Sheep Rock

Photo by Martin Hough

A smoked filled Similkameen Valley did not bode well for our hike. As we got closer to Hedley we could see that the Diamond Creek Fire was having an effect. However, once we arrived at our destination, on the other side of Apex Mountain, conditions improved. The day proved to be a fine one, overcast skies with brief bursts of sunshine.

From the Apex Road we made a turn at Shatford Road which leads to the Sheep Rock trailhead. The road was somewhat rough, but our driver managed to get us through with considerable skill. This road continues on to the Brent Mountain Trail.

The trailhead was easy to find unlike the previous time that John and I were there. From the trailhead, the path goes sharply down; some fallen trees forced us to go across a very muddy area, a surprise considering how dry it has been. In this area we did see some berries, one yet to be identified and the other, the 5-Leaved Bramble (Rubus pedatus). Thereafter, the trail was well defined, and we could see that much deadfall had been cleared, probably at the start of the hiking season, but in spite of this more trees had fallen after the cleanup.

The trail meandered uphill through a widely spaced forest, and as we gain elevation we were surprised to be surrounded by Whitebark Pine! Still in the forest, John alerted us to Sandhill Cranes flying above us, barely visible, about 60 or so. At the lower meadow dry pond beds indicated that it had been a busy habitat during the summer. We stopped for lunch in this meadow and were again rewarded with the sound of Sandhill Cranes flying overhead. This time they were visible; no trees obstructed our view. In total we estimated 200 to 300 cranes. We were absolutely delighted!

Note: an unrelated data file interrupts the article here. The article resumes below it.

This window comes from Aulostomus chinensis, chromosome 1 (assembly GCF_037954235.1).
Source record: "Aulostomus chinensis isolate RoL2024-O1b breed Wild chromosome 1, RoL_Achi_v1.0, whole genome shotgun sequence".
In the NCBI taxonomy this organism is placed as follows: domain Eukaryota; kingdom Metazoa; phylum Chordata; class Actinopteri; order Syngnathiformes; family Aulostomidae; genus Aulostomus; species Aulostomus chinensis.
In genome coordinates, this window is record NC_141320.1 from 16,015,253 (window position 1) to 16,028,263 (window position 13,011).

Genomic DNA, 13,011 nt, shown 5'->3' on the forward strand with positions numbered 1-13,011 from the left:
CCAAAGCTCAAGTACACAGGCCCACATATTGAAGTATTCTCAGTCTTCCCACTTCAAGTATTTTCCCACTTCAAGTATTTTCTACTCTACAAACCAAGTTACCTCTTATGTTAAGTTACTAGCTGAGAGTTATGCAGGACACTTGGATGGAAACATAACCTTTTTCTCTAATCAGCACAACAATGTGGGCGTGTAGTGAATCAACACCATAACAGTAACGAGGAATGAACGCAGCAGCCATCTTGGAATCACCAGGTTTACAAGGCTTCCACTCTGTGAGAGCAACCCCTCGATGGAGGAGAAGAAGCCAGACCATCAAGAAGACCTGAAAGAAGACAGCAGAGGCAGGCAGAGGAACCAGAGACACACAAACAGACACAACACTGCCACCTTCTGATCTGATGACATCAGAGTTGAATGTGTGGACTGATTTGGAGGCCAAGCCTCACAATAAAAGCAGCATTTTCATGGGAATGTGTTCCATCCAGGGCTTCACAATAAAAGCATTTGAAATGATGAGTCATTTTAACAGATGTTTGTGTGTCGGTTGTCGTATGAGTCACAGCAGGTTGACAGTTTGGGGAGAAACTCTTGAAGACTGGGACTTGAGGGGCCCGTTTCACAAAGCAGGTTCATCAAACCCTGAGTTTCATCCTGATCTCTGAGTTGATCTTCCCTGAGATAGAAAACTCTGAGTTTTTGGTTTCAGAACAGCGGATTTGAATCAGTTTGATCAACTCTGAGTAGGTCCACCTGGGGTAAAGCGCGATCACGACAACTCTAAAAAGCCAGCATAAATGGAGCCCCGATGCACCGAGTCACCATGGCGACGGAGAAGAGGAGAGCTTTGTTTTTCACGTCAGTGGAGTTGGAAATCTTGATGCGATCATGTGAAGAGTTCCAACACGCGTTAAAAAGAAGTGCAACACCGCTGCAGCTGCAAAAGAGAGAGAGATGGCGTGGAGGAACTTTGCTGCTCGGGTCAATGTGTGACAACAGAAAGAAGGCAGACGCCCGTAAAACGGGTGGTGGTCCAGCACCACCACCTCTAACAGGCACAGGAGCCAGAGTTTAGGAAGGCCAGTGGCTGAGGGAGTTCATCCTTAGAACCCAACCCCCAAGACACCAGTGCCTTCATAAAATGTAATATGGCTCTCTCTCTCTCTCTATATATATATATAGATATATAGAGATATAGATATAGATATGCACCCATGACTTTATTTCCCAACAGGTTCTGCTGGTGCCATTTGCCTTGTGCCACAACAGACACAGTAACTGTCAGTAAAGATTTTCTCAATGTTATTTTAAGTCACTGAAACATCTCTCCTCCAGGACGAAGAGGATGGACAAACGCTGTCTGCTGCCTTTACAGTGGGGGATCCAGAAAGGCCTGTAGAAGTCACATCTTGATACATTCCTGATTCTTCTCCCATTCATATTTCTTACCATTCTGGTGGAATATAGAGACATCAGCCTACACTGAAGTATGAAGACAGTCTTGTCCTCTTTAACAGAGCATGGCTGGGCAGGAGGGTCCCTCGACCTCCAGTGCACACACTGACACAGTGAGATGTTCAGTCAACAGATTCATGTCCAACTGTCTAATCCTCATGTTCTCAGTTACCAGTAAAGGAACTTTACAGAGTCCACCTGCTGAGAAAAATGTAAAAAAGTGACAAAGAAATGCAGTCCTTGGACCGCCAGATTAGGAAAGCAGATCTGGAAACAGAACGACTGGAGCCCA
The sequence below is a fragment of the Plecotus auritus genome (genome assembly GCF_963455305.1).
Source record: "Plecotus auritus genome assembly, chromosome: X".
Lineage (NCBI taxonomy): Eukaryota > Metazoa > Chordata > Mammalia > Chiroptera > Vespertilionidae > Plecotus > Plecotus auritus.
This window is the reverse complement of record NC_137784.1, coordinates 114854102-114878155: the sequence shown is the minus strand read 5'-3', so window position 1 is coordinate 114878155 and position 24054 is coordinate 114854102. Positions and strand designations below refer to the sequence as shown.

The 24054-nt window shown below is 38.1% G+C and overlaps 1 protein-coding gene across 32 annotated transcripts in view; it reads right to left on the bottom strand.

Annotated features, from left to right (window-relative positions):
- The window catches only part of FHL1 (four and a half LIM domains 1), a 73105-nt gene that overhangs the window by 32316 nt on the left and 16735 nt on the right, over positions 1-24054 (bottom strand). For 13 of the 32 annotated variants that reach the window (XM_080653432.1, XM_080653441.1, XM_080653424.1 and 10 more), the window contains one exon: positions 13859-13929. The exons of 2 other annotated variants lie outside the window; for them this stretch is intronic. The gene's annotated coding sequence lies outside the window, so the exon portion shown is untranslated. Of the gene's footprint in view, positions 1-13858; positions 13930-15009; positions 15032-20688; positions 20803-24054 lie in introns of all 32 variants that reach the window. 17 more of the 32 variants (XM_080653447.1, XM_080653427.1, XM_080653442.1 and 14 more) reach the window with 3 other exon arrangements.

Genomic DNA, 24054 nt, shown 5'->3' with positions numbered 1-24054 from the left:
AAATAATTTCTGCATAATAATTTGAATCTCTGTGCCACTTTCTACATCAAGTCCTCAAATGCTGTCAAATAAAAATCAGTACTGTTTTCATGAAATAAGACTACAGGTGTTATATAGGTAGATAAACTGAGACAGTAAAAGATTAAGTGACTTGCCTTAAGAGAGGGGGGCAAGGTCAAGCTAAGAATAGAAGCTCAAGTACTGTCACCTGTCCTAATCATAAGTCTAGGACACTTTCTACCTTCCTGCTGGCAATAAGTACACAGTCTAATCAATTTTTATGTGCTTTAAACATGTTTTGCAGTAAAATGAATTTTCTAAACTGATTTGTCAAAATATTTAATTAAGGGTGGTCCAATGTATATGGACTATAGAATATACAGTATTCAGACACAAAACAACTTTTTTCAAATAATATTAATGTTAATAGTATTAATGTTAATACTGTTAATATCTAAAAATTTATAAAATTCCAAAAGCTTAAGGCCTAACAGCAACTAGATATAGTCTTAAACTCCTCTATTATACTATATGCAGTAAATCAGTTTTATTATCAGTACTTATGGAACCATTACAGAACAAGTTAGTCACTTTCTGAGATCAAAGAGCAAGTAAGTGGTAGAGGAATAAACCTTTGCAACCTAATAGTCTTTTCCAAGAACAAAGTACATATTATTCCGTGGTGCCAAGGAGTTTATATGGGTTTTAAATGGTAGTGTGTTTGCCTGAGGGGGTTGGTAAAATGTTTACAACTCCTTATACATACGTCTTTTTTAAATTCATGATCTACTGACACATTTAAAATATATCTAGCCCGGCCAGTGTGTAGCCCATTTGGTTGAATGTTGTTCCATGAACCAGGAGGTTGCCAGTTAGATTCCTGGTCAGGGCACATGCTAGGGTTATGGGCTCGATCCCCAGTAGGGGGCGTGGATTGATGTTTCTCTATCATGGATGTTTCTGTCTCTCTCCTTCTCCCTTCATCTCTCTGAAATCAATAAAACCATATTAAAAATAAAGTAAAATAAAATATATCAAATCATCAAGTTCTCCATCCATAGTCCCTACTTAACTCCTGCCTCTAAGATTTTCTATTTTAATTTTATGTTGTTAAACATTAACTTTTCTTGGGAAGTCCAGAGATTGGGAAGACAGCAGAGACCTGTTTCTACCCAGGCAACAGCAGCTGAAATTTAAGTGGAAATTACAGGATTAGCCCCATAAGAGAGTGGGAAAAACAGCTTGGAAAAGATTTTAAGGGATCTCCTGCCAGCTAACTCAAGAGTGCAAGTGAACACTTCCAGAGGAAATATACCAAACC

After lunch we continued our uphill climb to reach the upper meadows where we could see the remnants of what must have been an incredible floral display. Now, the plants and flowers were a different colour; instead of vibrant primary colours, they were muted yellows and browns, but some were brilliant oranges and reds. The blueberry bushes, for example, were now a striking vermilion. At the very top we encountered some hardy lupines and yarrow still in bloom, amazing!

As we congratulated each other in having reached the top, the weather deteriorated, and the wind was bitterly cold. Having had some considerable foresight, we donned our toques, mittens, and warm jackets. From our vantage point, we could see the fire lookout on Brent Mountain. We, also, got a good look at the surrounding valleys; some covered in smoke others with dark, heavy threatening clouds. We did a quick retreat; those mean clouds promised rain. The rain came down just as we got to the car. How lucky was that?

The hike was about 10 to 12 kilometres and took 4 hours. Although not technically difficult, it was a long day. It was worth it; an opportunity to see nature in a different season and admire all it had to offer.

Photo by Mary Masiel